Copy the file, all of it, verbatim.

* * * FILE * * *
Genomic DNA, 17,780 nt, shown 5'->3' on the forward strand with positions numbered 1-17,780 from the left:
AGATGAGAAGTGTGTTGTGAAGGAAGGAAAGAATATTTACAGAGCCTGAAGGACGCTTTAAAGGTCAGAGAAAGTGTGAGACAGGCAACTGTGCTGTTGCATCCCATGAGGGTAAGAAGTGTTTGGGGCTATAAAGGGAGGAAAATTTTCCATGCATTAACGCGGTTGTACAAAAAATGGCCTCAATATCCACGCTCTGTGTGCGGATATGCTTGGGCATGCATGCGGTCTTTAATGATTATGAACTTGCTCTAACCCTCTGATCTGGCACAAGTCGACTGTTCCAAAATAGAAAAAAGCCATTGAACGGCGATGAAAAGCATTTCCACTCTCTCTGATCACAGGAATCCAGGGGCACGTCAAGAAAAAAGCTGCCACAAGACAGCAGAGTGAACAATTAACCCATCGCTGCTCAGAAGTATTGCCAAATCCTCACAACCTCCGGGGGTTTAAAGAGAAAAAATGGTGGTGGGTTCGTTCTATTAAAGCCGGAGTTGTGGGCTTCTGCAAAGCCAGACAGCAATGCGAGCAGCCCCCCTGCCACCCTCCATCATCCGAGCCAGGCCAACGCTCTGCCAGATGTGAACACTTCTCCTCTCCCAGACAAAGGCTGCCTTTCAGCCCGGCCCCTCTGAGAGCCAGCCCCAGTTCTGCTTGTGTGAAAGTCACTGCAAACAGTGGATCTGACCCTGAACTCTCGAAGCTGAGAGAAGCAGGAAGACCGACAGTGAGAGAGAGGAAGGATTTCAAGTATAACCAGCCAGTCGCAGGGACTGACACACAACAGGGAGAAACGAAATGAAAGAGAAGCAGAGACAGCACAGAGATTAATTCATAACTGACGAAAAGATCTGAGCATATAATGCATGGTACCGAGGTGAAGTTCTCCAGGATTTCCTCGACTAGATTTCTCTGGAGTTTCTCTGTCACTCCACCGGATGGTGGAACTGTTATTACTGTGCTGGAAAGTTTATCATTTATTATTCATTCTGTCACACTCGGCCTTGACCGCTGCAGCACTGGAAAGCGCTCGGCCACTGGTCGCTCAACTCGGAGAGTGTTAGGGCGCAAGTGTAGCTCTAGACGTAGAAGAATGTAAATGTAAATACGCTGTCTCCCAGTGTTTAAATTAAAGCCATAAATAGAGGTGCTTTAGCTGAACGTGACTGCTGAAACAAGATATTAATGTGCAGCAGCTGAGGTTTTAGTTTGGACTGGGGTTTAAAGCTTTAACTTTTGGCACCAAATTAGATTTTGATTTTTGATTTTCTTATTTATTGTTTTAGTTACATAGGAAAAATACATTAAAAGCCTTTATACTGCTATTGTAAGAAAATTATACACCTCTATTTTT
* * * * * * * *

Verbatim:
Genomic DNA, 17,780 nt, shown 5'->3' on the forward strand with positions numbered 1-17,780 from the left:
AGATGAGAAGTGTGTTGTGAAGGAAGGAAAGAATATTTACAGAGCCTGAAGGACGCTTTAAAGGTCAGAGAAAGTGTGAGACAGGCAACTGTGCTGTTGCATCCCATGAGGGTAAGAAGTGTTTGGGGCTATAAAGGGAGGAAAATTTTCCATGCATTAACGCGGTTGTACAAAAAATGGCCTCAATATCCACGCTCTGTGTGCGGATATGCTTGGGCATGCATGCGGTCTTTAATGATTATGAACTTGCTCTAACCCTCTGATCTGGCACAAGTCGACTGTTCCAAAATAGAAAAAAGCCATTGAACGGCGATGAAAAGCATTTCCACTCTCTCTGATCACAGGAATCCAGGGGCACGTCAAGAAAAAAGCTGCCACAAGACAGCAGAGTGAACAATTAACCCATCGCTGCTCAGAAGTATTGCCAAATCCTCACAACCTCCGGGGGTTTAAAGAGAAAAAATGGTGGTGGGTTCGTTCTATTAAAGCCGGAGTTGTGGGCTTCTGCAAAGCCAGACAGCAATGCGAGCAGCCCCCCTGCCACCCTCCATCATCCGAGCCAGGCCAACGCTCTGCCAGATGTGAACACTTCTCCTCTCCCAGACAAAGGCTGCCTTTCAGCCCGGCCCCTCTGAGAGCCAGCCCCAGTTCTGCTTGTGTGAAAGTCACTGCAAACAGTGGATCTGACCCTGAACTCTCGAAGCTGAGAGAAGCAGGAAGACCGACAGTGAGAGAGAGGAAGGATTTCAAGTATAACCAGCCAGTCGCAGGGACTGACACACAACAGGGAGAAACGAAATGAAAGAGAAGCAGAGACAGCACAGAGATTAATTCATAACTGACGAAAAGATCTGAGCATATAATGCATGGTACCGAGGTGAAGTTCTCCAGGATTTCCTCGACTAGATTTCTCTGGAGTTTCTCTGTCACTCCACCGGATGGTGGAACTGTTATTACTGTGCTGGAAAGTTTATCATTTATTATTCATTCTGTCACACTCGGCCTTGACCGCTGCAGCACTGGAAAGCGCTCGGCCACTGGTCGCTCAACTCGGAGAGTGTTAGGGCGCAAGTGTAGCTCTAGACGTAGAAGAATGTAAATGTAAATACGCTGTCTCCCAGTGTTTAAATTAAAGCCATAAATAGAGGTGCTTTAGCTGAACGTGACTGCTGAAACAAGATATTAATGTGCAGCAGCTGAGGTTTTAGTTTGGACTGGGGTTTAAAGCTTTAACTTTTGGCACCAAATTAGATTTTGATTTTTGATTTTCTTATTTATTGTTTTAGTTACATAGGAAAAATACATTAAAAGCCTTTATACTGCTATTGTAAGAAAATTATACACCTCTATTTTT